Donaire must win Saturday to regain promise
Flyweight titleholder Nonito Donaire, nicknamed the “Filipino Flash” because of his fast hands, must defend his IBF belt in impressive fashion this weekend if he wants to avoid being known as the “Filipino Flash in the Pan”.
Almost two years ago, Donaire (20-1, 13 knockouts) shocked the boxing world by scoring a one-punch knockout of then-undefeated 112-pound titleholder Vic Darchinyan.
However, since that career-defining victory in July of 2007, Donaire has all but faded from boxing's world stage while the man he conquered has fought his way back to the top of the sport.
It’s a shame because Donaire’s fifth-round KO of Darchinyan was of the highlight-reel variety.
So spectacular and unexpected was his left-hook destruction of the feared flyweight puncher that he won THE RING’s “Knockout of the Year” and “Upset of the Year” honors for 2007.
In 28 pro bouts, no one had come close to beating or even hurting Darchinyan, who had 22 KOs and six title defenses (including a technical decision over Donaire’s brother Glenn) to his credit.
However, Donaire, a former U.S. amateur champ with solid technique and impressive hand and foot speed, used his considerable height (5-foot-6) and reach (68-inch wingspan) to his advantage, keeping Darchinyan at arms length and eventually walking the wild-swinging southpaw into a perfect hook that abruptly ended matters.
Donaire, only 24 at the time, had the look of a future star. His first title defense, an eighth-round technical KO of Luis Maldonado in December of 2007, convinced many hardcore fans and boxing writers that Donaire was close to gaining pound-for-pound status.
Maldonado (37-1-1 at the time) had only lost to Darchinyan, who struggled with the rangy Mexican boxer, and was skilled enough to hold the respected former titleholder Cristian Mijares to a draw. However, he didn’t win a single round against Donaire, who not only out-boxed Maldonado but busted him up.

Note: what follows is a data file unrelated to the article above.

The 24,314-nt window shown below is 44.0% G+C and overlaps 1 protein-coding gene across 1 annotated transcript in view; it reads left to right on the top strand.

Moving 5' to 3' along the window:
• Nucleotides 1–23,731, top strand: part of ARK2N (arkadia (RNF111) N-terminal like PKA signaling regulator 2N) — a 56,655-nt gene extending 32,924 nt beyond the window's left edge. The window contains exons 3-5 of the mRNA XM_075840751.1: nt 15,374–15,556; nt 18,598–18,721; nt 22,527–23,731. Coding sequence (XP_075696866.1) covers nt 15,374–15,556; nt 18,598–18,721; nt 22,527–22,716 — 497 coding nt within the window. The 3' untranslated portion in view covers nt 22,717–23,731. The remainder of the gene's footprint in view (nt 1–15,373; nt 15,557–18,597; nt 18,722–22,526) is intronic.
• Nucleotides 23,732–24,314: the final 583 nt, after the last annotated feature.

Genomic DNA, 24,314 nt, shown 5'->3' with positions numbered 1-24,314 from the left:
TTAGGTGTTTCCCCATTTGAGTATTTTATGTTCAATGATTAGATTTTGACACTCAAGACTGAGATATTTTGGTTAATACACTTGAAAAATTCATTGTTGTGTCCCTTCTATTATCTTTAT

However, an acrimonious split with his former promoter Gary Shaw and a move to Bob Arum’s Top Rank stable resulted in 11 months of inactivity for Donaire, during which time the young man got married and put more than a few pounds onto to his lanky frame.
By the time Donaire was able to return to the ring he had to satisfy an IBF mandatory defense against tough, but unknown South African Moruti Mthalane last November. Donaire scored a sixth-round stoppage after opening a cut on Mthalane’s left eyelid, but he didn’t look like the world-beater he appeared to be in 2007.
During the same 11-month span that Donaire was out of action, Darchinyan jumped to the 115-pound division, where he held Z Gorres to a draw in the RING-rated contender’s native Philippines, knocked out Dmitri Kirillov to win the IBF title, and then stopped Mijares to add the WBC and WBA belts to his collection.
Darchinyan earned THE RING’s No. 1 contender status at junior bantamweight, and recently knocked out Jorge Arce to solidify a Top-10 pound-for-pound ranking by almost every boxing publication and Web site.
If Donaire could get a rematch with Darchinyan, he would have the opportunity to gain access into THE RING’s pound-for-pound Top 10 (where the Australia-based Armenian is currently ranked No. 10) and instantly pick up all the momentum he lost while he was between promoters.
However, he’s not going to get another shot at Darchinyan as long as Shaw has anything to say about it. Shaw, who promotes Darchinyan, has repeatedly stated on record that he views Donaire as a “disloyal” fighter and refuses to reward that “disloyalty” with an opportunity to repeat the biggest victory of his career.
That sticky situation leads us back to Donaire’s title defense against undefeated challenger Raul Martinez (24-0, 14 KOs) this Saturday at the Araneta Coliseum in Manila (at noon Sunday in the Philippines).